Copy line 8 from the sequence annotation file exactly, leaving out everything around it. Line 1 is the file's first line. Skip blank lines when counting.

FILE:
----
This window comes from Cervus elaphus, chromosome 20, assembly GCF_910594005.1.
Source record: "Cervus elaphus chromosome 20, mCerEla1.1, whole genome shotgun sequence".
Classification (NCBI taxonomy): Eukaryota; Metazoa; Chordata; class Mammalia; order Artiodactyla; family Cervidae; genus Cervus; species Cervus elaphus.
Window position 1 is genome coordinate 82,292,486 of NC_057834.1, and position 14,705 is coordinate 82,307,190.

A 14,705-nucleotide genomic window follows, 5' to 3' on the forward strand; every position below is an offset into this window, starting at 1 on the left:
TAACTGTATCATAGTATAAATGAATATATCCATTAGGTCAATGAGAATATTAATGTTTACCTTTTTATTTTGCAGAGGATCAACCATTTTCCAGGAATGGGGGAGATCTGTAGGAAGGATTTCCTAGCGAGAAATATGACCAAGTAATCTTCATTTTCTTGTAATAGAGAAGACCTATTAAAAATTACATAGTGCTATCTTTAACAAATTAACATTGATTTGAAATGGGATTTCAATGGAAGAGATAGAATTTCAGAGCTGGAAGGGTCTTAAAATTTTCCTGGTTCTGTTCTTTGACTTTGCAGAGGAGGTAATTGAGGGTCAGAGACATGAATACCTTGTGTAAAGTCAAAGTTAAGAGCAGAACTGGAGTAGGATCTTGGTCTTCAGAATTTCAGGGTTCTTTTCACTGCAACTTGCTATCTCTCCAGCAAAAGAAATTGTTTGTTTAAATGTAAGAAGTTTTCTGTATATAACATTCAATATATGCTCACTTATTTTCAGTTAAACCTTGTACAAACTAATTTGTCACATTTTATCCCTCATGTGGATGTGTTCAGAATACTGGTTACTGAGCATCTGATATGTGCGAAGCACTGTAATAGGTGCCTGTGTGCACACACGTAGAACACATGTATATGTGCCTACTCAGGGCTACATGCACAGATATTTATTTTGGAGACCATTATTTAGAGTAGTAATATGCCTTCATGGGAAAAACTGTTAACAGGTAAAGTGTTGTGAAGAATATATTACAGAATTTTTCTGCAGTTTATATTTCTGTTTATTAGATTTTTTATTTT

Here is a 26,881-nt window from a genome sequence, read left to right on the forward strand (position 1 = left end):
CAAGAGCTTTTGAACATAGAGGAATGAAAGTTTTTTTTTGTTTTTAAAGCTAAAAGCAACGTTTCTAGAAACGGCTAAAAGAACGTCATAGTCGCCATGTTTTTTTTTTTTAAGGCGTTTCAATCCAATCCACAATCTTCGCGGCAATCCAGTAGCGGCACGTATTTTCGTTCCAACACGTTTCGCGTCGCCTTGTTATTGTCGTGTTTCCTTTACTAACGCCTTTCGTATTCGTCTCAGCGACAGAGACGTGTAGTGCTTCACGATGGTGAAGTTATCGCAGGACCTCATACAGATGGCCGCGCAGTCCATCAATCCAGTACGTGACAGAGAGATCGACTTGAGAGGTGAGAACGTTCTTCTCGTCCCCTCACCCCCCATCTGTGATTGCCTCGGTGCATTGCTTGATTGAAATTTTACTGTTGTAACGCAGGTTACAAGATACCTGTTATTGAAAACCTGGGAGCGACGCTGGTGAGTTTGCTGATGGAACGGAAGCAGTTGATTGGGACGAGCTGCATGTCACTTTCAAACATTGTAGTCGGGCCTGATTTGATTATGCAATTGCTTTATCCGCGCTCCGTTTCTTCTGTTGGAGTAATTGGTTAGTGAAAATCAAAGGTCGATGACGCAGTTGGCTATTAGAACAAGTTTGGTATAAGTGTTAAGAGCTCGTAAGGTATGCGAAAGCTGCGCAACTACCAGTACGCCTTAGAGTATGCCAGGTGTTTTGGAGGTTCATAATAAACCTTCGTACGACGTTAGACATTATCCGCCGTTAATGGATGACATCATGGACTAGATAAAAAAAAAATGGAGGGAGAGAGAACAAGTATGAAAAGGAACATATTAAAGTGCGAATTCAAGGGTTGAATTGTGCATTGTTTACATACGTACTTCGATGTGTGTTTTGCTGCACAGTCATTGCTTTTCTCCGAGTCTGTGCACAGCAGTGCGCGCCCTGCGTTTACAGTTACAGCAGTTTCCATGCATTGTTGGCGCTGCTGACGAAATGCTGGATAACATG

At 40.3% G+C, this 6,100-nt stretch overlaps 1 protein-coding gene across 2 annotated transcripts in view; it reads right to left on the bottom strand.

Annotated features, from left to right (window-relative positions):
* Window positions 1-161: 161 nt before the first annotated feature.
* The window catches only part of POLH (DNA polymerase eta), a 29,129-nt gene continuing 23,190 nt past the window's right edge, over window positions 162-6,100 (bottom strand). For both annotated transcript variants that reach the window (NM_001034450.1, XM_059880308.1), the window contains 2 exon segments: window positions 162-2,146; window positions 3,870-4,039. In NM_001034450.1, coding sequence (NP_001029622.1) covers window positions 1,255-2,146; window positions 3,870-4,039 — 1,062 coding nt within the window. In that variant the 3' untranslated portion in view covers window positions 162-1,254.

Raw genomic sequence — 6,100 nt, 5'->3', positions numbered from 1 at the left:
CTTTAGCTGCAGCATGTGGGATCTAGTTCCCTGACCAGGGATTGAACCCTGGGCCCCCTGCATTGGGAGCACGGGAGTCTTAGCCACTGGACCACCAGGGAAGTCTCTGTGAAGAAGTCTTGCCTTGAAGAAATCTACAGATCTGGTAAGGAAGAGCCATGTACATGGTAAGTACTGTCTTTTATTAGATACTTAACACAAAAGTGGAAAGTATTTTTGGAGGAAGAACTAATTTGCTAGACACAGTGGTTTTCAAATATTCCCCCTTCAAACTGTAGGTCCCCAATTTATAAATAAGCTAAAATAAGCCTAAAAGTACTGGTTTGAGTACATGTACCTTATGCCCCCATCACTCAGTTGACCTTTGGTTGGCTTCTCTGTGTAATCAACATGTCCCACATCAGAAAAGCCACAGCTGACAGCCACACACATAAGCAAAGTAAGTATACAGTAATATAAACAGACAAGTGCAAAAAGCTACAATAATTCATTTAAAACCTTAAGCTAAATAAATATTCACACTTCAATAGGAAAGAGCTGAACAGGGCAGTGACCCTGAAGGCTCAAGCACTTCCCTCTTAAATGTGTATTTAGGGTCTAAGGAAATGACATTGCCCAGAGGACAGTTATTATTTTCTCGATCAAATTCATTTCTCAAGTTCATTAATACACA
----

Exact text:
CAAGAGCTTTTGAACATAGAGGAATGAAAGTTTTTTTTTGTTTTTAAAGCTAAAAGCAACGTTTCTAGAAACGGCTAAAAGAACGTCATAGTCGCCATGTTTTTTTTTTTTAAGGCGTTTCAATCCAATCCACAATCTTCGCGGCAATCCAGTAGCGGCACGTATTTTCGTTCCAACACGTTTCGCGTCGCCTTGTTATTGTCGTGTTTCCTTTACTAACGCCTTTCGTATTCGTCTCAGCGACAGAGACGTGTAGTGCTTCACGATGGTGAAGTTATCGCAGGACCTCATACAGATGGCCGCGCAGTCCATCAATCCAGTACGTGACAGAGAGATCGACTTGAGAGGTGAGAACGTTCTTCTCGTCCCCTCACCCCCCATCTGTGATTGCCTCGGTGCATTGCTTGATTGAAATTTTACTGTTGTAACGCAGGTTACAAGATACCTGTTATTGAAAACCTGGGAGCGACGCTGGTGAGTTTGCTGATGGAACGGAAGCAGTTGATTGGGACGAGCTGCATGTCACTTTCAAACATTGTAGTCGGGCCTGATTTGATTATGCAATTGCTTTATCCGCGCTCCGTTTCTTCTGTTGGAGTAATTGGTTAGTGAAAATCAAAGGTCGATGACGCAGTTGGCTATTAGAACAAGTTTGGTATAAGTGTTAAGAGCTCGTAAGGTATGCGAAAGCTGCGCAACTACCAGTACGCCTTAGAGTATGCCAGGTGTTTTGGAGGTTCATAATAAACCTTCGTACGACGTTAGACATTATCCGCCGTTAATGGATGACATCATGGACTAGATAAAAAAAAAATGGAGGGAGAGAGAACAAGTATGAAAAGGAACATATTAAAGTGCGAATTCAAGGGTTGAATTGTGCATTGTTTACATACGTACTTCGATGTGTGTTTTGCTGCACAGTCATTGCTTTTCTCCGAGTCTGTGCACAGCAGTGCGCGCCCTGCGTTTACAGTTACAGCAGTTTCCATGCATTGTTGGCGCTGCTGACGAAATGCTGGATAACATG